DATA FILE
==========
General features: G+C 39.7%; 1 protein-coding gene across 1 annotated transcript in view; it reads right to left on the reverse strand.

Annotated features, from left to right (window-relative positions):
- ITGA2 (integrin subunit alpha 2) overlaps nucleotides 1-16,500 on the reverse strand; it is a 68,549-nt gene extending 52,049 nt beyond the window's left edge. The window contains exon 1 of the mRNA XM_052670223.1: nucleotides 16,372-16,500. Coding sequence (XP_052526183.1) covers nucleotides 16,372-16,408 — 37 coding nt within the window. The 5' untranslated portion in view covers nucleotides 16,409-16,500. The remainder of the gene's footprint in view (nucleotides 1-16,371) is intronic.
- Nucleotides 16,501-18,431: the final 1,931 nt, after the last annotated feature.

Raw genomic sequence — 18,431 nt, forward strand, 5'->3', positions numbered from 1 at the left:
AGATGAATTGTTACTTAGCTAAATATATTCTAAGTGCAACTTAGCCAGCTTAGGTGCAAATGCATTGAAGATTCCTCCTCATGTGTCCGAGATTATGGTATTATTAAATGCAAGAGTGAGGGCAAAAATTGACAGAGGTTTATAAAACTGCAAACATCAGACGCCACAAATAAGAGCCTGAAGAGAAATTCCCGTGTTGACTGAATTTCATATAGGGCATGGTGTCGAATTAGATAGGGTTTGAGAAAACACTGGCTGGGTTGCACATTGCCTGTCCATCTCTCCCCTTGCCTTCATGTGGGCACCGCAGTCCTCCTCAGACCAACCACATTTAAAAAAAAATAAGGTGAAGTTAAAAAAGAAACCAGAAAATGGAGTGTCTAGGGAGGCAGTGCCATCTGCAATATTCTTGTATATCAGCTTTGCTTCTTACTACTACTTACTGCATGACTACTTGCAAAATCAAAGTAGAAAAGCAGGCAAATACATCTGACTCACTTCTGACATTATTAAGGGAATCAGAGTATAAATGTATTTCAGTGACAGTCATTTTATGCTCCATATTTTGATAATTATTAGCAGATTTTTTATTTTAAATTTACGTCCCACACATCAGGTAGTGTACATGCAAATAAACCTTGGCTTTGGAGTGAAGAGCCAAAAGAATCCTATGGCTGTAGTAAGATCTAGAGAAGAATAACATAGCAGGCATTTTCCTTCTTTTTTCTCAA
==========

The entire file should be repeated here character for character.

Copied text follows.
General features: G+C 39.7%; 1 protein-coding gene across 1 annotated transcript in view; it reads right to left on the reverse strand.

Annotated features, from left to right (window-relative positions):
- ITGA2 (integrin subunit alpha 2) overlaps nucleotides 1-16,500 on the reverse strand; it is a 68,549-nt gene extending 52,049 nt beyond the window's left edge. The window contains exon 1 of the mRNA XM_052670223.1: nucleotides 16,372-16,500. Coding sequence (XP_052526183.1) covers nucleotides 16,372-16,408 — 37 coding nt within the window. The 5' untranslated portion in view covers nucleotides 16,409-16,500. The remainder of the gene's footprint in view (nucleotides 1-16,371) is intronic.
- Nucleotides 16,501-18,431: the final 1,931 nt, after the last annotated feature.

Raw genomic sequence — 18,431 nt, forward strand, 5'->3', positions numbered from 1 at the left:
AGATGAATTGTTACTTAGCTAAATATATTCTAAGTGCAACTTAGCCAGCTTAGGTGCAAATGCATTGAAGATTCCTCCTCATGTGTCCGAGATTATGGTATTATTAAATGCAAGAGTGAGGGCAAAAATTGACAGAGGTTTATAAAACTGCAAACATCAGACGCCACAAATAAGAGCCTGAAGAGAAATTCCCGTGTTGACTGAATTTCATATAGGGCATGGTGTCGAATTAGATAGGGTTTGAGAAAACACTGGCTGGGTTGCACATTGCCTGTCCATCTCTCCCCTTGCCTTCATGTGGGCACCGCAGTCCTCCTCAGACCAACCACATTTAAAAAAAAATAAGGTGAAGTTAAAAAAGAAACCAGAAAATGGAGTGTCTAGGGAGGCAGTGCCATCTGCAATATTCTTGTATATCAGCTTTGCTTCTTACTACTACTTACTGCATGACTACTTGCAAAATCAAAGTAGAAAAGCAGGCAAATACATCTGACTCACTTCTGACATTATTAAGGGAATCAGAGTATAAATGTATTTCAGTGACAGTCATTTTATGCTCCATATTTTGATAATTATTAGCAGATTTTTTATTTTAAATTTACGTCCCACACATCAGGTAGTGTACATGCAAATAAACCTTGGCTTTGGAGTGAAGAGCCAAAAGAATCCTATGGCTGTAGTAAGATCTAGAGAAGAATAACATAGCAGGCATTTTCCTTCTTTTTTCTCAA